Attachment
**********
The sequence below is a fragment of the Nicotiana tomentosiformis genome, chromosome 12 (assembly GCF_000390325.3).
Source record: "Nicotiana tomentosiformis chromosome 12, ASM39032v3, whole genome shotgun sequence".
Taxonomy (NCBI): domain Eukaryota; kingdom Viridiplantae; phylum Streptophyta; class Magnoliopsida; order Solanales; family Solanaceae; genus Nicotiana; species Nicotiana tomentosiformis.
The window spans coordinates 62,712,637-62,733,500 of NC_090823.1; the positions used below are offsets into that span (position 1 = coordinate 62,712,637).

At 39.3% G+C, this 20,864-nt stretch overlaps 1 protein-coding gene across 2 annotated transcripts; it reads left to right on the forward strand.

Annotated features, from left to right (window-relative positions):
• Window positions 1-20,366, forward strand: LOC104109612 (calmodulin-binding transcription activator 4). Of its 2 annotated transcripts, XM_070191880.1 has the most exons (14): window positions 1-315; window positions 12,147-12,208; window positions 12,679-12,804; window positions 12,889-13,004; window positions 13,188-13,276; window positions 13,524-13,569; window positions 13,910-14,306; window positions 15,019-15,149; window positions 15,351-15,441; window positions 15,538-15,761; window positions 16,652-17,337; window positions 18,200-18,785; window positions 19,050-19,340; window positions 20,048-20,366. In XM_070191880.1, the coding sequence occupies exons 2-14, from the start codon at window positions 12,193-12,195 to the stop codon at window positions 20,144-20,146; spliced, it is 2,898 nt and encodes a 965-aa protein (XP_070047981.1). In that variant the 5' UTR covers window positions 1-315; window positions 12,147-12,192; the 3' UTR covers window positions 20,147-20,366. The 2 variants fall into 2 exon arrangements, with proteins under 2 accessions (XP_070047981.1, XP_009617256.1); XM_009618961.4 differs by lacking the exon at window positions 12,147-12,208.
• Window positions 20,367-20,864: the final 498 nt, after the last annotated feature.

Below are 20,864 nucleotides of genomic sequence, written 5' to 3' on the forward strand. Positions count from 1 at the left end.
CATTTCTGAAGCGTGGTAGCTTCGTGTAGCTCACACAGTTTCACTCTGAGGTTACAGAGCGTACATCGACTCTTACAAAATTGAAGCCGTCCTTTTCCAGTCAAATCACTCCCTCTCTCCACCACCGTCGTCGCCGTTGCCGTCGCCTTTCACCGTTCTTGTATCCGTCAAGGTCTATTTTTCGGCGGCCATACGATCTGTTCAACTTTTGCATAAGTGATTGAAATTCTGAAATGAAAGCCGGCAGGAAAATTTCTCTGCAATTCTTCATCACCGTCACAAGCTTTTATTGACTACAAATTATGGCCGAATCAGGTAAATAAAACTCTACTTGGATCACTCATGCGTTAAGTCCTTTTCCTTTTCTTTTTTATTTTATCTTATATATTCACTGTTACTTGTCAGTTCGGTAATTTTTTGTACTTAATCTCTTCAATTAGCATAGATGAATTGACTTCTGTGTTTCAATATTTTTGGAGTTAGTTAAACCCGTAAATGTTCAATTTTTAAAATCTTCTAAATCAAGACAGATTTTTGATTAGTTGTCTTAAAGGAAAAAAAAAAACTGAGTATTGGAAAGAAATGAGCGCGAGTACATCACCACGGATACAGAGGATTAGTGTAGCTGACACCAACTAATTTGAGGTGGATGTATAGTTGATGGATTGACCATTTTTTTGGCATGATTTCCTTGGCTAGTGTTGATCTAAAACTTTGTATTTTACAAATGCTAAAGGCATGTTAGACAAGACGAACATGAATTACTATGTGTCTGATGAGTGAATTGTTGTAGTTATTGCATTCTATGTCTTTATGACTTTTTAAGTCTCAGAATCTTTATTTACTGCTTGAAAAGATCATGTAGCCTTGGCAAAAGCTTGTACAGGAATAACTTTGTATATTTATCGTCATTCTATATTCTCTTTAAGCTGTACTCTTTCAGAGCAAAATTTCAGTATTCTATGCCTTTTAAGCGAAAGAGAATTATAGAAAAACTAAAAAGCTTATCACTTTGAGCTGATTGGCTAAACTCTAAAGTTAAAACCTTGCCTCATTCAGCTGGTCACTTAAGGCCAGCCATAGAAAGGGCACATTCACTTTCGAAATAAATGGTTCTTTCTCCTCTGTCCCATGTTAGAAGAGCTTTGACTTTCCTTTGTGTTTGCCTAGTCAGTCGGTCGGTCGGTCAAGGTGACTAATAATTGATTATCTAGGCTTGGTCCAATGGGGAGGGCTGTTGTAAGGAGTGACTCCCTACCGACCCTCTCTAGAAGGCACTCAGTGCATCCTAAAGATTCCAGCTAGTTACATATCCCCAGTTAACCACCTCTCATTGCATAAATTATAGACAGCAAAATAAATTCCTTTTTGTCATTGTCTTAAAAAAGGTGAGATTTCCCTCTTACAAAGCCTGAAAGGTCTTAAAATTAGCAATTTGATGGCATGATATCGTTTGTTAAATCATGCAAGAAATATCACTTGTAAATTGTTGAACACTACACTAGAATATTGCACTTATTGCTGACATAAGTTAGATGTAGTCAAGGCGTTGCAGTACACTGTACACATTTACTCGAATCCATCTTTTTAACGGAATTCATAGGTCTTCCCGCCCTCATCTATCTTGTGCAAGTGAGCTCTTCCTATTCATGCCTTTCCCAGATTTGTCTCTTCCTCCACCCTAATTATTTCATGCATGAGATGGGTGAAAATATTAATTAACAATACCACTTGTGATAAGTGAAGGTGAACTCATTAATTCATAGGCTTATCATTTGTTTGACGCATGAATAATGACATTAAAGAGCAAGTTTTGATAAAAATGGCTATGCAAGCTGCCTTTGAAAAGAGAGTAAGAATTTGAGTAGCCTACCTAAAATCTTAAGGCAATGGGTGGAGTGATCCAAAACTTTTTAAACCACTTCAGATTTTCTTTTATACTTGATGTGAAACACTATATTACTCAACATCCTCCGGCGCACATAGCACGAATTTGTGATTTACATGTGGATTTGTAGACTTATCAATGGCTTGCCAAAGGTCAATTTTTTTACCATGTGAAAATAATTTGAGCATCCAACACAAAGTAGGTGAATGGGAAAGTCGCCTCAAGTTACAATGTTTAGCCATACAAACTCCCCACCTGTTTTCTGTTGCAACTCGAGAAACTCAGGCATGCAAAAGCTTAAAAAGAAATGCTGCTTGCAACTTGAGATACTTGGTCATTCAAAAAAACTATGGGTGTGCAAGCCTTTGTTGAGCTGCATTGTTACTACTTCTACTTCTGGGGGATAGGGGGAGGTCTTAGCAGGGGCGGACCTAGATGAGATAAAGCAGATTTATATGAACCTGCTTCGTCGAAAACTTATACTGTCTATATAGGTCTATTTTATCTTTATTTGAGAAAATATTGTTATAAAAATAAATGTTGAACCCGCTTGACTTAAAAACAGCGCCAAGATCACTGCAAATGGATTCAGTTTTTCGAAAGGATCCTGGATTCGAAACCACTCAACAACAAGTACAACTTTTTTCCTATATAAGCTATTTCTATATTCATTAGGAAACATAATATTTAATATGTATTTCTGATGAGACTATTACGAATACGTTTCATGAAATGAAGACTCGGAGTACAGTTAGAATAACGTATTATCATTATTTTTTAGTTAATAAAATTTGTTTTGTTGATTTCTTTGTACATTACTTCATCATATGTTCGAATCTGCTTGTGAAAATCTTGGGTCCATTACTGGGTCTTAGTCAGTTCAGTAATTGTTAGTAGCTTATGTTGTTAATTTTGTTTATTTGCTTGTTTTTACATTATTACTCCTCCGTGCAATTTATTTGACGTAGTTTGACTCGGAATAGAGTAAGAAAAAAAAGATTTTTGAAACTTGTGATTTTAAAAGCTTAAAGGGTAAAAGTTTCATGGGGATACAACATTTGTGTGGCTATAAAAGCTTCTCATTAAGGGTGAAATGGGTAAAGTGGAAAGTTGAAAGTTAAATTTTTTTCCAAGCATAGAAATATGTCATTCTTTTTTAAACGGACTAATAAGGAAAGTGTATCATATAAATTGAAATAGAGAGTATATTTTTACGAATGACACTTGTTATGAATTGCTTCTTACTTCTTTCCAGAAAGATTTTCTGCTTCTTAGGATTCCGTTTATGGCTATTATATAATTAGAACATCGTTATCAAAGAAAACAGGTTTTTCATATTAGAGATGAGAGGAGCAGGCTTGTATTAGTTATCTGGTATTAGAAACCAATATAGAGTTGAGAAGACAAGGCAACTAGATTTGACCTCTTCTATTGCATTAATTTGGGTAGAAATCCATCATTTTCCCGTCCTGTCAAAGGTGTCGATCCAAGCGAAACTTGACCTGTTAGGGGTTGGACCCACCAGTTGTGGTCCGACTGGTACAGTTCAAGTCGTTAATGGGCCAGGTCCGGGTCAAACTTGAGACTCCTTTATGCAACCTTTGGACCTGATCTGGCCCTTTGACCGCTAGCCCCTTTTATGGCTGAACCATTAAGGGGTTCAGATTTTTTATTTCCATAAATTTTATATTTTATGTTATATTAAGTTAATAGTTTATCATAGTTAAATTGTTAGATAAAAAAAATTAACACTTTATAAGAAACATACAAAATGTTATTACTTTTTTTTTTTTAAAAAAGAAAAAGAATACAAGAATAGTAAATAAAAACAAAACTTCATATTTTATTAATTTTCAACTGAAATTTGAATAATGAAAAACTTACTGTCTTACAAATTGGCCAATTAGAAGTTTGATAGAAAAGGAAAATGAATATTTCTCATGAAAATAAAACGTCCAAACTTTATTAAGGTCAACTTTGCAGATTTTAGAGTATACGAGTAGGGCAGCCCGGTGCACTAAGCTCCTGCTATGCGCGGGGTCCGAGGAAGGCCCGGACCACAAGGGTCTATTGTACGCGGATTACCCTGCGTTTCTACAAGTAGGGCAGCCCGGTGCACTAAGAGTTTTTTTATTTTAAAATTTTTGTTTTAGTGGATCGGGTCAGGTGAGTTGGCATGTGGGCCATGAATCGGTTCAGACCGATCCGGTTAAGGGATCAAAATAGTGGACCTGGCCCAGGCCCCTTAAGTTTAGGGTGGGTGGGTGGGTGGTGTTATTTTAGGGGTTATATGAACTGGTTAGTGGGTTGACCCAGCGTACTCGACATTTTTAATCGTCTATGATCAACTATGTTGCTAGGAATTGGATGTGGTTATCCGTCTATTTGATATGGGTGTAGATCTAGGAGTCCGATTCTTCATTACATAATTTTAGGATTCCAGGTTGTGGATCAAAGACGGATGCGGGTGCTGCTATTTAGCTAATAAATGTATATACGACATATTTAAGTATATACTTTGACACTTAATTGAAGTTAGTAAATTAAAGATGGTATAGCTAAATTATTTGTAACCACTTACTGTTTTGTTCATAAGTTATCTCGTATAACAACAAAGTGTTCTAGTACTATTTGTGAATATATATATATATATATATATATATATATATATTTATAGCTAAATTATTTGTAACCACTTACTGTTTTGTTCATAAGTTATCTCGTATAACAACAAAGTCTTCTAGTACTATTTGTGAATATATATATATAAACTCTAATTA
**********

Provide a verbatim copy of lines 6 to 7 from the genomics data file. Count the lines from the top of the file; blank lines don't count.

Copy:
Annotated features, from left to right (window-relative positions):
• Window positions 1-20,366, forward strand: LOC104109612 (calmodulin-binding transcription activator 4). Of its 2 annotated transcripts, XM_070191880.1 has the most exons (14): window positions 1-315; window positions 12,147-12,208; window positions 12,679-12,804; window positions 12,889-13,004; window positions 13,188-13,276; window positions 13,524-13,569; window positions 13,910-14,306; window positions 15,019-15,149; window positions 15,351-15,441; window positions 15,538-15,761; window positions 16,652-17,337; window positions 18,200-18,785; window positions 19,050-19,340; window positions 20,048-20,366. In XM_070191880.1, the coding sequence occupies exons 2-14, from the start codon at window positions 12,193-12,195 to the stop codon at window positions 20,144-20,146; spliced, it is 2,898 nt and encodes a 965-aa protein (XP_070047981.1). In that variant the 5' UTR covers window positions 1-315; window positions 12,147-12,192; the 3' UTR covers window positions 20,147-20,366. The 2 variants fall into 2 exon arrangements, with proteins under 2 accessions (XP_070047981.1, XP_009617256.1); XM_009618961.4 differs by lacking the exon at window positions 12,147-12,208.